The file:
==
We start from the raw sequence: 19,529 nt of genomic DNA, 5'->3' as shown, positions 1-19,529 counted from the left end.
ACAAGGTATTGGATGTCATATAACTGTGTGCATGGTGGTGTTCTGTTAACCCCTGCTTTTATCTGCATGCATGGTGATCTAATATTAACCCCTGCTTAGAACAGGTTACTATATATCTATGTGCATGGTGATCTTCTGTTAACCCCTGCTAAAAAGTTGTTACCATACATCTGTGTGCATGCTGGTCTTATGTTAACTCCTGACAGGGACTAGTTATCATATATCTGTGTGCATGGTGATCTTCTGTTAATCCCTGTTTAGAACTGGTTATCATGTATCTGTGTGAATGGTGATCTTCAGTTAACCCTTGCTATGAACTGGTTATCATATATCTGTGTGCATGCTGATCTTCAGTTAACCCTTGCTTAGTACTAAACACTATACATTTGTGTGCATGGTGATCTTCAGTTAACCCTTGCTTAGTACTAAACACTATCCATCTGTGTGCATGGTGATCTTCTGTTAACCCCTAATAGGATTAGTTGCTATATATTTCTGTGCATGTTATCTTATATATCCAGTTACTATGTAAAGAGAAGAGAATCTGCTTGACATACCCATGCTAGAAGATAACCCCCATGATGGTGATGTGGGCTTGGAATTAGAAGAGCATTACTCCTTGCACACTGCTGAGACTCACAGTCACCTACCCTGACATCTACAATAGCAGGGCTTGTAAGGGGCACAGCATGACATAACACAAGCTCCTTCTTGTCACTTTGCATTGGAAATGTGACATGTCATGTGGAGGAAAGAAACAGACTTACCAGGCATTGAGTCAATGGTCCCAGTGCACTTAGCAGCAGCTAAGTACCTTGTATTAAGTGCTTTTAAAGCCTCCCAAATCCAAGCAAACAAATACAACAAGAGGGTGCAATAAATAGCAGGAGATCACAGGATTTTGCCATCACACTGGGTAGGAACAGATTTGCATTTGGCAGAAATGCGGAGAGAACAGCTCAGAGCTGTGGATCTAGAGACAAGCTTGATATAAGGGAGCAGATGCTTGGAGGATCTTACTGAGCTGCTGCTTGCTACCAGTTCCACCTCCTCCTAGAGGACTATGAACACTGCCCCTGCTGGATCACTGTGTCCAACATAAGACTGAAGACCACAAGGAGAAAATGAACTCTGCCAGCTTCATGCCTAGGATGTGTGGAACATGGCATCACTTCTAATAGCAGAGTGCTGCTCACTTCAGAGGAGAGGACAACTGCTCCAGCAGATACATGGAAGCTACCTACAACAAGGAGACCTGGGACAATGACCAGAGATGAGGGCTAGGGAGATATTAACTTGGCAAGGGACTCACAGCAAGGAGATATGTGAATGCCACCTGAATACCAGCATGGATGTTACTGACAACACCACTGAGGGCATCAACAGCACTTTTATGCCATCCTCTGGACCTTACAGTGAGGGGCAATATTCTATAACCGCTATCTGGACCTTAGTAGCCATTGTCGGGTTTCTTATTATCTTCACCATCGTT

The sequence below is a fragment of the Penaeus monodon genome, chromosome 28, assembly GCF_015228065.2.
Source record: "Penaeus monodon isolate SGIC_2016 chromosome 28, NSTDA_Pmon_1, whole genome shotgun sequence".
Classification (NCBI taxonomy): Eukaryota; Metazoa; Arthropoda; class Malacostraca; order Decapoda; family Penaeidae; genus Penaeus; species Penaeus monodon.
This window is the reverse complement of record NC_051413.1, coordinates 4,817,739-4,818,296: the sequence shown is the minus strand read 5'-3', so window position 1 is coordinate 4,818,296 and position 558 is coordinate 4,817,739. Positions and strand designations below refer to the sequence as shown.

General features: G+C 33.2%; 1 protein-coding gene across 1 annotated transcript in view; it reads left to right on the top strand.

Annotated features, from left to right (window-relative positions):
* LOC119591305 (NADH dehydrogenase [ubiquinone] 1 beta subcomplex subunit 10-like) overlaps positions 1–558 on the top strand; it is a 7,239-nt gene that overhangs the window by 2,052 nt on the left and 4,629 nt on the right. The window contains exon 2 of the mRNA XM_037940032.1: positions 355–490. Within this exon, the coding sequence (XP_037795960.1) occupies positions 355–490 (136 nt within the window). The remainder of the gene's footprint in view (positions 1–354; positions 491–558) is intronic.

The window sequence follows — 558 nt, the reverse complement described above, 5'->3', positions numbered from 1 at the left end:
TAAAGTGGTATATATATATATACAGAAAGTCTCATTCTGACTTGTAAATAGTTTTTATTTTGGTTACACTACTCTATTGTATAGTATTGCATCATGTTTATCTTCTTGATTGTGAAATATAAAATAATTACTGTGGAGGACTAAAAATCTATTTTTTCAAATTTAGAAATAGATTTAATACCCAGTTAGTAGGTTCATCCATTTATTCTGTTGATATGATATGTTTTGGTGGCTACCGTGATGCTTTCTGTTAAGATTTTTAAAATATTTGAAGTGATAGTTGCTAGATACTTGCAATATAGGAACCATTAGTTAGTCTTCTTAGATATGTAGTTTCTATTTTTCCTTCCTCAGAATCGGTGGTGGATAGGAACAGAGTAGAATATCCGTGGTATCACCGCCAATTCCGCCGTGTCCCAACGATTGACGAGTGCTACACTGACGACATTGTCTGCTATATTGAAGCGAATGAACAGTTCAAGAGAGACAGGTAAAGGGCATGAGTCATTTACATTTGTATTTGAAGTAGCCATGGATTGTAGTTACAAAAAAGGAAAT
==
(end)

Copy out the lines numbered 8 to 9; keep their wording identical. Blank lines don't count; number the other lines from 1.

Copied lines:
Annotated features, from left to right (window-relative positions):
* LOC119591305 (NADH dehydrogenase [ubiquinone] 1 beta subcomplex subunit 10-like) overlaps positions 1–558 on the top strand; it is a 7,239-nt gene that overhangs the window by 2,052 nt on the left and 4,629 nt on the right. The window contains exon 2 of the mRNA XM_037940032.1: positions 355–490. Within this exon, the coding sequence (XP_037795960.1) occupies positions 355–490 (136 nt within the window). The remainder of the gene's footprint in view (positions 1–354; positions 491–558) is intronic.